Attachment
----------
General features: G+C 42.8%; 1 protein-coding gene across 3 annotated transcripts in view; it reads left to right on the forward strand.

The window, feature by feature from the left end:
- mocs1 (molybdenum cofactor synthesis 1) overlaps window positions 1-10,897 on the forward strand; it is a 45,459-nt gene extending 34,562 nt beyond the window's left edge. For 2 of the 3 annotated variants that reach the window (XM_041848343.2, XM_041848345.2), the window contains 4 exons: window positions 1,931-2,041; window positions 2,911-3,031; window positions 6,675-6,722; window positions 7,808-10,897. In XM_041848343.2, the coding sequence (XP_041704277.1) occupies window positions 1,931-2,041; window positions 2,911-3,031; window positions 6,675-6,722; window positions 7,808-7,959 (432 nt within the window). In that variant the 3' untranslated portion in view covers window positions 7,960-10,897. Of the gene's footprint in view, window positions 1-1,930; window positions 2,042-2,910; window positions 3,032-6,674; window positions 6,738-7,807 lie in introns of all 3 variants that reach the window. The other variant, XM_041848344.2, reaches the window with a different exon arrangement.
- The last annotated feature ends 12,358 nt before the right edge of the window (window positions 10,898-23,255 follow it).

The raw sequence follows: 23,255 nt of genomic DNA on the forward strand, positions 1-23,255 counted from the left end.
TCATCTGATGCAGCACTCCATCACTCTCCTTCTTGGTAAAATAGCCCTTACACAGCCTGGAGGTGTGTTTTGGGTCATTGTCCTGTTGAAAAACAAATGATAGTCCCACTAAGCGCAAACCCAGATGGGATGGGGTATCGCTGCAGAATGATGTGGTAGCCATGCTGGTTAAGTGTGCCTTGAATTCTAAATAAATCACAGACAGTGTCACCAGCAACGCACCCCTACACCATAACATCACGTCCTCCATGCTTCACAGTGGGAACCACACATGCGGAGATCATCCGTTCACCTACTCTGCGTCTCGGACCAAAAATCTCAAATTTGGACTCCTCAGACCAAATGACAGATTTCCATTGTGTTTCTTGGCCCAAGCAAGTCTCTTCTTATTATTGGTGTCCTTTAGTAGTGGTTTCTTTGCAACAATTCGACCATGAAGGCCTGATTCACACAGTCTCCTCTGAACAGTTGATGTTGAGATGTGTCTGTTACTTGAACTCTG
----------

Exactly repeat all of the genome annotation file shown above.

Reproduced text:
General features: G+C 42.8%; 1 protein-coding gene across 3 annotated transcripts in view; it reads left to right on the forward strand.

The window, feature by feature from the left end:
- mocs1 (molybdenum cofactor synthesis 1) overlaps window positions 1-10,897 on the forward strand; it is a 45,459-nt gene extending 34,562 nt beyond the window's left edge. For 2 of the 3 annotated variants that reach the window (XM_041848343.2, XM_041848345.2), the window contains 4 exons: window positions 1,931-2,041; window positions 2,911-3,031; window positions 6,675-6,722; window positions 7,808-10,897. In XM_041848343.2, the coding sequence (XP_041704277.1) occupies window positions 1,931-2,041; window positions 2,911-3,031; window positions 6,675-6,722; window positions 7,808-7,959 (432 nt within the window). In that variant the 3' untranslated portion in view covers window positions 7,960-10,897. Of the gene's footprint in view, window positions 1-1,930; window positions 2,042-2,910; window positions 3,032-6,674; window positions 6,738-7,807 lie in introns of all 3 variants that reach the window. The other variant, XM_041848344.2, reaches the window with a different exon arrangement.
- The last annotated feature ends 12,358 nt before the right edge of the window (window positions 10,898-23,255 follow it).

The raw sequence follows: 23,255 nt of genomic DNA on the forward strand, positions 1-23,255 counted from the left end.
TCATCTGATGCAGCACTCCATCACTCTCCTTCTTGGTAAAATAGCCCTTACACAGCCTGGAGGTGTGTTTTGGGTCATTGTCCTGTTGAAAAACAAATGATAGTCCCACTAAGCGCAAACCCAGATGGGATGGGGTATCGCTGCAGAATGATGTGGTAGCCATGCTGGTTAAGTGTGCCTTGAATTCTAAATAAATCACAGACAGTGTCACCAGCAACGCACCCCTACACCATAACATCACGTCCTCCATGCTTCACAGTGGGAACCACACATGCGGAGATCATCCGTTCACCTACTCTGCGTCTCGGACCAAAAATCTCAAATTTGGACTCCTCAGACCAAATGACAGATTTCCATTGTGTTTCTTGGCCCAAGCAAGTCTCTTCTTATTATTGGTGTCCTTTAGTAGTGGTTTCTTTGCAACAATTCGACCATGAAGGCCTGATTCACACAGTCTCCTCTGAACAGTTGATGTTGAGATGTGTCTGTTACTTGAACTCTG